This writing is a companion guide to a workshop given to the Protein Recelerator program given on 03/23/2022.
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This governance design guide has three primary goals.
A helpful framing of creating online governance structures is “civic” design. Civics are another way of saying “democracy in the small”. It helps define who are members or citizens of a space, and the rules that help structure it.
This is a form of participatory design, the design of systems that include considerations of democracy, labor, and equity. As a design exercise, this is a way to renvision and construct the associations and relationships between people. It can be complex, because it combines politics, justice, and challenging assumptions about our civic and communal lives.
As outlined in this paper, choices of wholesale governance ideologies (like democracy or oligarchy) are limiting. Instead, we can create responsive, customized, and elegant solutions for community governance. We can combine composable governance elements.
Corporate governance typically defaults to one-share, one vote and hierarchical decision making. There are many examples of corporate governance that are better, and worse.
Facebook super voting
Different classes of shares can be weighted differently. For instance, at Facebook, more than half of the voting shares are controlled by CEO Mark Zuckerberg. This is possible because he owns special Class B shares that have 10 times the voting rights of regular Class A shares. This means that the CEO of Facebook is functionally not accountable to anyone else.
BCorp certification (not to be confused with the Public Benefit Corporation legal entity) is a way to measure and signal many facets of corporate social and environmental responsibility. Governance practice is one category of the BCorp assessment, and is measured on several criteria, including:
Often, large public corporations are measured on ESG (Environmental, Social, Governance) metrics. This includes:
Cooperatives are businesses owned by their workers, customers, or both, and operate on a one-member, one-vote basis (instead of one-share, one-vote). There are some cooperative bylaws at the end of this document as resources.
We are currently in a stage of rapid experimentation with Web3-native online organizations. Right now, they tend to default to one-token, one-vote (which is similar to traditional corporate governance). However, many groups blend on-chain and off-chain voting.
To elect City Leads, Friends With Benefits enacted one-member, one-vote elections.
Nathan Schneider wrote a paper titled Cryptoeconomics as a Limitation on Governance. In it, Nathan cautions that token governance often relies too much on economic thinking, while advocating for a blend of human-based politics. Vitalik Buterin shared his response here.
The most important goal in creating a decision making matrix is to articulate clarity in decision making processes. Without clarity, governance will almost certainly default to hierarchical and non-democratic governance.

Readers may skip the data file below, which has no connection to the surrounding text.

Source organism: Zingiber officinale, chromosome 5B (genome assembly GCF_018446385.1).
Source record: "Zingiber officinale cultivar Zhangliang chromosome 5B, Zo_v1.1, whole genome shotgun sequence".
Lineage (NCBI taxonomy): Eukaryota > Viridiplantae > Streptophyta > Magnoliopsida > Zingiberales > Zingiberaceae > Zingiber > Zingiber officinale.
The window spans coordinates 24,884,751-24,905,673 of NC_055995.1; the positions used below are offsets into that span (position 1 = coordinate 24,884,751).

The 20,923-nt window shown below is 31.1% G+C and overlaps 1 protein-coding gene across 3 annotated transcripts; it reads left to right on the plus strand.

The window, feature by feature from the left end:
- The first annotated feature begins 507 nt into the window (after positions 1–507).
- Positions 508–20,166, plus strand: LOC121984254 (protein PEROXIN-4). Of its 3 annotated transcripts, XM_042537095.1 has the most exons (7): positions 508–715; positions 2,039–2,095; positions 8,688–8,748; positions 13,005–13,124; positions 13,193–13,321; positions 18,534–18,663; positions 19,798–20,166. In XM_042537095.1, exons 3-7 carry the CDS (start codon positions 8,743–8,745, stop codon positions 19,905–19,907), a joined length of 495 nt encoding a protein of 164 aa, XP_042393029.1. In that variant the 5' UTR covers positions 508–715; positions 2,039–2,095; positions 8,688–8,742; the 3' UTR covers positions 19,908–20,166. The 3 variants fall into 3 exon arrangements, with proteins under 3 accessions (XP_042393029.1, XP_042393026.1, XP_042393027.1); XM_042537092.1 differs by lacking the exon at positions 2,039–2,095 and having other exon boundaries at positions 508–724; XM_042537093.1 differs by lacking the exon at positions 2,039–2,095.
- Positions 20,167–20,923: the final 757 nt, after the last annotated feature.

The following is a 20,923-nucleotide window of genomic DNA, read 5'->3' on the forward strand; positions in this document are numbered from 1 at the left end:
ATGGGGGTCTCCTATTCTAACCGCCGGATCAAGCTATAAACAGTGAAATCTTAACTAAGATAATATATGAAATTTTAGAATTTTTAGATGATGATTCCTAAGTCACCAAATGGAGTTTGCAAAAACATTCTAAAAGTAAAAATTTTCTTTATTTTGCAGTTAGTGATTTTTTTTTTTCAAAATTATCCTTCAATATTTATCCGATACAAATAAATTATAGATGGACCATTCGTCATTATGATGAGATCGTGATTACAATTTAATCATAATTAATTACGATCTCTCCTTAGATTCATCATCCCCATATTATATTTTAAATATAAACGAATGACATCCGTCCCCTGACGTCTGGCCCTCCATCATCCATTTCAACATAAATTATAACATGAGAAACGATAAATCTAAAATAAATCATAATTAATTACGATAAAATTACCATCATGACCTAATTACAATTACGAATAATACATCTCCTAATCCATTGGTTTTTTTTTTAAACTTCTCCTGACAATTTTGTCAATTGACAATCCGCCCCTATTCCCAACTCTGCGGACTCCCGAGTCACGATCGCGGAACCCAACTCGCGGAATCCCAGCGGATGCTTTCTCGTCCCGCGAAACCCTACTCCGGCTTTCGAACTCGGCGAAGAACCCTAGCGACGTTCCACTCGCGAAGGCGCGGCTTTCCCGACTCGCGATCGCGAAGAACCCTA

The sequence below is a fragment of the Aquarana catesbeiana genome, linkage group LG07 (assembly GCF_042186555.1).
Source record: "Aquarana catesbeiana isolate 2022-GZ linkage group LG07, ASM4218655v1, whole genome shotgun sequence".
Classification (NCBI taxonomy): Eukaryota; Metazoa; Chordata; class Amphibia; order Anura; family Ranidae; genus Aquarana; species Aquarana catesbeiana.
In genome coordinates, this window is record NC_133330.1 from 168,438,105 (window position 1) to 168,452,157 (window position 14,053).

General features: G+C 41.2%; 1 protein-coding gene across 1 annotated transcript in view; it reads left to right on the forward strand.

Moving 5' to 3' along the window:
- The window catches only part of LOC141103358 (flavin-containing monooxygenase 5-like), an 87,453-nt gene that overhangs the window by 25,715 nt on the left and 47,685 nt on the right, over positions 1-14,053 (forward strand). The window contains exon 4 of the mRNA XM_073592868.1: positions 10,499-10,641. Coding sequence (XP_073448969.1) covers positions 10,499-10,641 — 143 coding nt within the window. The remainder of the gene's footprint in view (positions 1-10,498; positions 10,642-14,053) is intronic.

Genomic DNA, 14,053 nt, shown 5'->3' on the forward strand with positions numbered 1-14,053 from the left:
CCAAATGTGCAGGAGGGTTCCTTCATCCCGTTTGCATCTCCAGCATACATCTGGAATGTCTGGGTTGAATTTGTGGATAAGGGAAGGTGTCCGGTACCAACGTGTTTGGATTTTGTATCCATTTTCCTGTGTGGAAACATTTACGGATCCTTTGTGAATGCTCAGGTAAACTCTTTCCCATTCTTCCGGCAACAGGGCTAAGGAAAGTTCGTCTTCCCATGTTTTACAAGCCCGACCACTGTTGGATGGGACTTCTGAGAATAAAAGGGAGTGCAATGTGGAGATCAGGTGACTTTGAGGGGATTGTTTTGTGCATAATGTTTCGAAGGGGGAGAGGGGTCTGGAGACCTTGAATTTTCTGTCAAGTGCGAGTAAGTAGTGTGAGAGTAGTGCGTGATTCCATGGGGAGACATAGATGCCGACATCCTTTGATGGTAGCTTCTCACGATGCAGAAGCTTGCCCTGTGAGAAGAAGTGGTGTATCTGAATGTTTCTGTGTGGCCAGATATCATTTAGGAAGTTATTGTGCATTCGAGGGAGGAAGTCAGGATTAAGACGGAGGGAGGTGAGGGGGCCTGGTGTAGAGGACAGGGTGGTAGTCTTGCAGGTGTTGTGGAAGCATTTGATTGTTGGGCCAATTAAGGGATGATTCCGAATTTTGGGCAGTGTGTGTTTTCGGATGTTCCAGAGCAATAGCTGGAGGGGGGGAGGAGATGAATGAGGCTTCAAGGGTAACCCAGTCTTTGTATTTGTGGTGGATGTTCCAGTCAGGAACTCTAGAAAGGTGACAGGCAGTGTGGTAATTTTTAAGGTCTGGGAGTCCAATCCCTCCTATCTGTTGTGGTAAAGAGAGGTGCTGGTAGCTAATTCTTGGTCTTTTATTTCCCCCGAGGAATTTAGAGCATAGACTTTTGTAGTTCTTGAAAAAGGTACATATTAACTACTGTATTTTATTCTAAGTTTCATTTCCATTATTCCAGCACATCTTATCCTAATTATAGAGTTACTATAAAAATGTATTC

The first step in making a decision making matrix is to catalog all the decisions that are already being made. This can include:
There will likely be decisions that are highly specific to your organizations.
NOTE: It’s important to include important decisions like updating or amending the decision making matrix. This way it can become a living document.
Next, identify stakeholders that will be able to provide input into any form of decision making. Stakeholders are anyone with an interest in the company and are not to be confused with “shareholders”. This non-exhaustive list can include:
This may also include groups of stakeholders, which can take the form of juries, working groups, advisory boards, or committees. For any of these groups, there should be rules on how they are either elected or appointed.
Next, identify which stakeholders would be involved in governance. Then, for each stakeholder class, develop a clear articulation of criteria for how someone qualifies. This can have thresholds based on ownership, labor, time, or other activity or designation.
Stakeholder empathy and responsibility
Some decisions affect particular stakeholders more than others. Some stakeholder groups may not want to be responsible for certain decisions. In the design of elegant decision making structures, it is important, through codesign, to identify which decisions particular stakeholder groups should be a part of.
As an example, musicians on a collectively-owned streaming platform may not need to be responsible for providing input on day-to-day operational decisions. However, they may want more direct input on decisions related to revenue models, fundraising, or major product updates.
Next, you can provide a menu of options for how particular decisions are made. Some examples are:
Next, all the above elements are combined to provide a document that is a full picture of how decisions are made. This document should be made collaboratively and thought of as a living document that is responsive to evolving organizational needs. Then, the document can be made public across the organization so that stakeholders are aware of how decisions are made.
Here is an example of Ampled’s decision making matrix:
There are other documents that your community may also want to develop, including: